It's easy to forget that the piano is a percussion instrument, so hardwired are out brains to expecting tunes you can hum or whistle from its eighty eight keys. In this work commissioned by Jazz Festival Ljubljana and recorded there in 2016 and 2017, pianists Eve Risser (France) and Kaja Draksler (Slovenia) certainly mine the percussive sonorities of their two pianos but they explore so much more besides. Essentially, the duo's aim in these part through-composed, part-improvised pieces is to pursue and invite pianistic soundsthe reverberations, echoes and humming, the dissonances, timbres, tonalities and, perhaps above all, the moods
that sounding two piano's multiple surfaces can conjure.
That's not to suggest, however, that To Pianos
is an indulgence pure and simple in abstraction. Far from it. From sombre and reflective to playful and provocative, from abstract and dissonant to carefully structured and harmonious, from tender and romantic to sinister and foreboding -the musicthe sounds
forged by the two pianists transmit a broad, ever-evolving range of sensations, which, of course, are open to interpretation. Suffice to say, it's a sonic collage that invites an emotional response.
Though the two pianistic voices are in general terms quite distinctive it's tricky at times to disentangle the concurrent threads woven by four hands. This relative anonymity of the performers seems to be the whole point of the exercise, for although a piano is no more musical than a chest of drawers without a musician's personality to spark it into life, it's the sonic possibilities and variables of the wood, ivory, strings and environmental acoustics when manipulated, rather than individual virtuosity or crowd-pleasing melodies, that are celebrated here by Risser and Draksler.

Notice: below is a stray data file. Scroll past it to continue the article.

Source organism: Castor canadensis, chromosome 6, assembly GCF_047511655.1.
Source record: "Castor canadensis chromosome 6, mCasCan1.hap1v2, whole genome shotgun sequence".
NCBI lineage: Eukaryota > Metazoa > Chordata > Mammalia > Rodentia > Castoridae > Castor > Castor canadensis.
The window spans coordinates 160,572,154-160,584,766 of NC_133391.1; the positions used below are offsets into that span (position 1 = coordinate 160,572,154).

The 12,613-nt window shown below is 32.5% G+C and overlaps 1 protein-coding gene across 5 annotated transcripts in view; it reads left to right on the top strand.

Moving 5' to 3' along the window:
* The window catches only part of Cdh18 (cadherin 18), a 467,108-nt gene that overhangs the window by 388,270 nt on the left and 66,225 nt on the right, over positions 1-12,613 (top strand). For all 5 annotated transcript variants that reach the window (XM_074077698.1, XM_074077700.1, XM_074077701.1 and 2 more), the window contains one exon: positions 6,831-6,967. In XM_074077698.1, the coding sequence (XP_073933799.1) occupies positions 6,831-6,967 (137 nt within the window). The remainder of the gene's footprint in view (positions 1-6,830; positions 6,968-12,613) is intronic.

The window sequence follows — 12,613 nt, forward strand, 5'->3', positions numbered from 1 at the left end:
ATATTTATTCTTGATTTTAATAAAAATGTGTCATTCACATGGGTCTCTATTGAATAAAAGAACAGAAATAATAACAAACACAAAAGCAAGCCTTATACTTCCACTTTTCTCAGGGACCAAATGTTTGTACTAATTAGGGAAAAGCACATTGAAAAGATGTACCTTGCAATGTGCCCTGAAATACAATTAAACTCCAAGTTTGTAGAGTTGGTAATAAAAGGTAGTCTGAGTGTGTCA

From the chiming bells-like intro to "Dusk, Mystery, Memory, Community" to the strumming of the piano strings on "To Pianists," and from the resonator-fuelled electronic hum and percussive textures drawn intermittently from strings and piano bodies throughout the set, Risser and Draksler create an imaginative soundscape, one where reverberation and silence, in often minimalist settings, are given time to meet. Yet it's the cut and thrust of the pianist's dialog that renders the most arresting moments, when unison lines gradually slide apart to create woozy mirrored waves of sound, or when doomy bottom end chords punctuate the other's delicate repeating figures at the other extremity of the keys.
Contrasting tones and tensions play just as significant roles as counterpoint and closely choreographedthough generally short-livedpassages. Perhaps the most obvious example of compositional form and individual liberties combined comes with the one non-original, Carla Bley
's "Walking Batterie Woman"; here, the duo acknowledges the defining melody yet imposes a highly personal rhythmic structure, one that engenders uninhibited improvisation salvos. The duo saves its most refined and delicate interplay to last on "To You," a spare, neo-classical offering of subtle romanticism. To Pianos
is a tale of four personalitiesa coming together of guiding hands and minds in the spirit of experimentation and the responses and possibilities of two pianos. It's a celebration of the piano for sure, though Risser and Draksler will earn all the plaudits for their bold, genre-defying adventure, and rightly so.